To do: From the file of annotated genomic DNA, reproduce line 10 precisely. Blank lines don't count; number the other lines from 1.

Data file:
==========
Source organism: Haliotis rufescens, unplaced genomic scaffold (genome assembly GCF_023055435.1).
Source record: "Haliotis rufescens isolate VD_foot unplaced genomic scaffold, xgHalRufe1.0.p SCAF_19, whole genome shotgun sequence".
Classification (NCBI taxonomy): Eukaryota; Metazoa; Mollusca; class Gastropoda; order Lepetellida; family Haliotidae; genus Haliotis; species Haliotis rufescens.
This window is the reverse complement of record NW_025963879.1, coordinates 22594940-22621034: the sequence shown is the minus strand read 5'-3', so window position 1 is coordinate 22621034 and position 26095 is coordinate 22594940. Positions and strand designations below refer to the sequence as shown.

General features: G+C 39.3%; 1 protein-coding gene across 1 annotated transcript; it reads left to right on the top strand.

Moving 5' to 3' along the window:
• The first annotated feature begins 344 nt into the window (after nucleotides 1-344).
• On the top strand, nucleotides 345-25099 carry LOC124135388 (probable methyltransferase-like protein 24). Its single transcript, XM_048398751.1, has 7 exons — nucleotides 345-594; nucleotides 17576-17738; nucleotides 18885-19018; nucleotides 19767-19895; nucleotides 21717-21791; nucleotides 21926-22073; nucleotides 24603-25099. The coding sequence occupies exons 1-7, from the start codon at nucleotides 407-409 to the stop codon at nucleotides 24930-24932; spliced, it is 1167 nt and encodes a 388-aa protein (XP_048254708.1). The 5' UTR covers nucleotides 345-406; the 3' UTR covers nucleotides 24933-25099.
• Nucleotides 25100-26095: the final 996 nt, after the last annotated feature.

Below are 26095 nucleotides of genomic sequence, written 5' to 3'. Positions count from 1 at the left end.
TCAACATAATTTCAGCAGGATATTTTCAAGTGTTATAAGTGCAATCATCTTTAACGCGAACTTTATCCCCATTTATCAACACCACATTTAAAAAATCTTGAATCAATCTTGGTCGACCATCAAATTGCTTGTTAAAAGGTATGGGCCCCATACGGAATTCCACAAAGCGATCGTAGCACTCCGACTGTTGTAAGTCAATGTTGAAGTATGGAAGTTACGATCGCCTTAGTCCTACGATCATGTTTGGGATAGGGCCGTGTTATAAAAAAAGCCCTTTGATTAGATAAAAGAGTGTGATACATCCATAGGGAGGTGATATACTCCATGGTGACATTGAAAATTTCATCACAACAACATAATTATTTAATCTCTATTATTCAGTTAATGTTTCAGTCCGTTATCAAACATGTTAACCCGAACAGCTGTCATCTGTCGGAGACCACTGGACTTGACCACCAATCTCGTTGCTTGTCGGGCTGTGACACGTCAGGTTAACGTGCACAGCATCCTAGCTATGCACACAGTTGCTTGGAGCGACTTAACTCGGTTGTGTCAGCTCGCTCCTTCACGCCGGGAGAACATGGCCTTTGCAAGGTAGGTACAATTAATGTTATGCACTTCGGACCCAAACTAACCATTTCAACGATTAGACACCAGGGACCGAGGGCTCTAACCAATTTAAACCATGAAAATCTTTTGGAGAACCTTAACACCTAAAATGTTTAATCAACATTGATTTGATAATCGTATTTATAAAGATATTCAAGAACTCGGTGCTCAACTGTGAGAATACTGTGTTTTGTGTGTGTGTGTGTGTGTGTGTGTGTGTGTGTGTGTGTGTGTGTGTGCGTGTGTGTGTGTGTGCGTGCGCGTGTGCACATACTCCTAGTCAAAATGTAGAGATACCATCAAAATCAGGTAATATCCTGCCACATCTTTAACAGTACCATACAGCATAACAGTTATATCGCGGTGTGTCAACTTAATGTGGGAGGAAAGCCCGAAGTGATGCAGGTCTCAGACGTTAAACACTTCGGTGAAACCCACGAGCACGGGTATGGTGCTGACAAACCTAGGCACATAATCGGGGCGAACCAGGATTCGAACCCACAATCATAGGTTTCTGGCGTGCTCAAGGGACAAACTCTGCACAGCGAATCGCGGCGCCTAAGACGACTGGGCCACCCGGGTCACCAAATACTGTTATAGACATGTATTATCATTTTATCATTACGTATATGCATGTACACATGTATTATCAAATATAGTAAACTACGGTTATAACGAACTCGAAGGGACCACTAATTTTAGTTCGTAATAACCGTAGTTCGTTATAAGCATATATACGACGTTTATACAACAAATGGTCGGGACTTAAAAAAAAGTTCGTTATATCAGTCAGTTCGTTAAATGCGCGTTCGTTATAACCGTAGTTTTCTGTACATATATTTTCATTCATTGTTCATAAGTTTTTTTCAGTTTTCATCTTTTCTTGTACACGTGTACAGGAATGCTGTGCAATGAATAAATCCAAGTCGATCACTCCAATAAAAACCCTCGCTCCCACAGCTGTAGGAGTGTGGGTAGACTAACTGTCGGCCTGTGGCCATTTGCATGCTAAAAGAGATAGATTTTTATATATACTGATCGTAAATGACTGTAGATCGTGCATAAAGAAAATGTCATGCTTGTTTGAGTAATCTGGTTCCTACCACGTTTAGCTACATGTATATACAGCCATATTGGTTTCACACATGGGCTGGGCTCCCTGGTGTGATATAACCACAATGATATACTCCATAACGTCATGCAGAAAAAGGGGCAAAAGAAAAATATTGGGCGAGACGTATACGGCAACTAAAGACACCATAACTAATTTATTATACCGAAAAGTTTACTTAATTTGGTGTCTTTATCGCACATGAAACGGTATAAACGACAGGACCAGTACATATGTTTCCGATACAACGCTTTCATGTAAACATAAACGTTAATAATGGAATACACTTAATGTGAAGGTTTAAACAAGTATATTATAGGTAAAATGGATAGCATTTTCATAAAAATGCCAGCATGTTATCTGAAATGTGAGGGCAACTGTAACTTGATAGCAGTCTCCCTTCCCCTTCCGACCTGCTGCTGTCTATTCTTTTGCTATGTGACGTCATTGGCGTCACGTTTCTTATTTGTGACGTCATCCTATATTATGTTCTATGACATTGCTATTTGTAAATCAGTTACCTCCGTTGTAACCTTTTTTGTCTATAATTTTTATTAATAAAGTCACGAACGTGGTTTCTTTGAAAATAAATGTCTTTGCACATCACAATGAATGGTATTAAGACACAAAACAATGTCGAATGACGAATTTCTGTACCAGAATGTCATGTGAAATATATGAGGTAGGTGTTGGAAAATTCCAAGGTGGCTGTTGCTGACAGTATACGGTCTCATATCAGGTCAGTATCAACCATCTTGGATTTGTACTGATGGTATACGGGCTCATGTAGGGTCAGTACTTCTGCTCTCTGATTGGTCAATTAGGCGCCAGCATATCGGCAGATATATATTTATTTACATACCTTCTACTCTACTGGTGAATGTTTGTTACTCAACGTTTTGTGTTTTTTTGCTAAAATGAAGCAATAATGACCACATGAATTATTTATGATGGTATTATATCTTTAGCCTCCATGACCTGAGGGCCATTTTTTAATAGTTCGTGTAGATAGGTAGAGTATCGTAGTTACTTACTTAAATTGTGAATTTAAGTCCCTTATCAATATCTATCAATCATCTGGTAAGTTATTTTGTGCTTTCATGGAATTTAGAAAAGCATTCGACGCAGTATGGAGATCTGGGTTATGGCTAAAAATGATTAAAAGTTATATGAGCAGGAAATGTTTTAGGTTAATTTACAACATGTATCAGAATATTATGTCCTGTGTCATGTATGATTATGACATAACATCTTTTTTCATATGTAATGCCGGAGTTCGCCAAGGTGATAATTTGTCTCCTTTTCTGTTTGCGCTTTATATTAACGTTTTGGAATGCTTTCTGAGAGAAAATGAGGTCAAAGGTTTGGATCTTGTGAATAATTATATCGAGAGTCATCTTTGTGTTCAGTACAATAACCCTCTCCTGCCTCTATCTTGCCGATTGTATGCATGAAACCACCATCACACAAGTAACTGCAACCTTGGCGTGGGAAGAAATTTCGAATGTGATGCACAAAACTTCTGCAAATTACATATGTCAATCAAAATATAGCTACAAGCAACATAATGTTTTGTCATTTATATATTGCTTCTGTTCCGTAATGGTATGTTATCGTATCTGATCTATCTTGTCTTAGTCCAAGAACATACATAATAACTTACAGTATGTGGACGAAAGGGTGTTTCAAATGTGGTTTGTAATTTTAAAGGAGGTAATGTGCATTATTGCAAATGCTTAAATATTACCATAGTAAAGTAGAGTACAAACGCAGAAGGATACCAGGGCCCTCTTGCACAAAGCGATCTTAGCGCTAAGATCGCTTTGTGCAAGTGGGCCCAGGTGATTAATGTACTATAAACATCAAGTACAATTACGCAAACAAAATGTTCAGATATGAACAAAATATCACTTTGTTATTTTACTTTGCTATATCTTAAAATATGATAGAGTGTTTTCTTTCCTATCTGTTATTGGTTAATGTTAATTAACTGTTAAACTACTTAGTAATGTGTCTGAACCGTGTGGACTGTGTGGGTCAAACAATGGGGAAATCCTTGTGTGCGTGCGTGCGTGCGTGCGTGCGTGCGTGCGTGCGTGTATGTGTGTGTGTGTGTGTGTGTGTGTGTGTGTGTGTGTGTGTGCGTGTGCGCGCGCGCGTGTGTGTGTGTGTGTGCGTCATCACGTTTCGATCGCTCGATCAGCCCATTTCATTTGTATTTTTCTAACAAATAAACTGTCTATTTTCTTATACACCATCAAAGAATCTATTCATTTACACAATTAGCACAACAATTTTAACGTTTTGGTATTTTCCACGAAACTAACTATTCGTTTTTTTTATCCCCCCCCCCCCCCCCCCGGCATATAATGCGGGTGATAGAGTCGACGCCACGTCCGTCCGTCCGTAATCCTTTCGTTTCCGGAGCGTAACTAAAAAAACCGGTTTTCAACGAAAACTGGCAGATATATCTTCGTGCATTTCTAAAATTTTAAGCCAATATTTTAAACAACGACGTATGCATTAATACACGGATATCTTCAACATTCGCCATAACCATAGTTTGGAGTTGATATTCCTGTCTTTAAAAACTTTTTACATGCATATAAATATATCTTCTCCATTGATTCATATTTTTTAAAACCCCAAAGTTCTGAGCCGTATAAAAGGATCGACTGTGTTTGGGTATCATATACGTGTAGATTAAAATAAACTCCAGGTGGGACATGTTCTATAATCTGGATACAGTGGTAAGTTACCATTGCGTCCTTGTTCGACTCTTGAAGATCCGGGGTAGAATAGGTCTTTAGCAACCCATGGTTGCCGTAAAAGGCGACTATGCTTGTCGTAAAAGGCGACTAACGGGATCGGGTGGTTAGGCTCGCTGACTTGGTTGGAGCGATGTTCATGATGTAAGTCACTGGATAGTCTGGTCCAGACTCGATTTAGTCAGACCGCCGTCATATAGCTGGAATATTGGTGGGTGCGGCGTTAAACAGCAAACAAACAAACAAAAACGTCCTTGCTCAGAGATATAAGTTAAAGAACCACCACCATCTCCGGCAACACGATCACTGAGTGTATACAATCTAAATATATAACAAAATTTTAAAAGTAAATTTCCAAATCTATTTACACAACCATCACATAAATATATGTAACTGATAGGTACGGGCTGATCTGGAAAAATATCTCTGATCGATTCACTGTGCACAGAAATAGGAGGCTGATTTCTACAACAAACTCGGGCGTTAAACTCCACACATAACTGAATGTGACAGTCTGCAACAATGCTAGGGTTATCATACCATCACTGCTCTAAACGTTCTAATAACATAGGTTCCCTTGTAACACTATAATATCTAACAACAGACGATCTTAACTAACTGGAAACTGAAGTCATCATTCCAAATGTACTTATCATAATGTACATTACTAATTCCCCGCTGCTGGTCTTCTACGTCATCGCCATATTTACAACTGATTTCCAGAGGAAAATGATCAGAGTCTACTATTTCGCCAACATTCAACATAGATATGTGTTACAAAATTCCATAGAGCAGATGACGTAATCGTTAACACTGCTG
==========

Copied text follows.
Below are 26095 nucleotides of genomic sequence, written 5' to 3'. Positions count from 1 at the left end.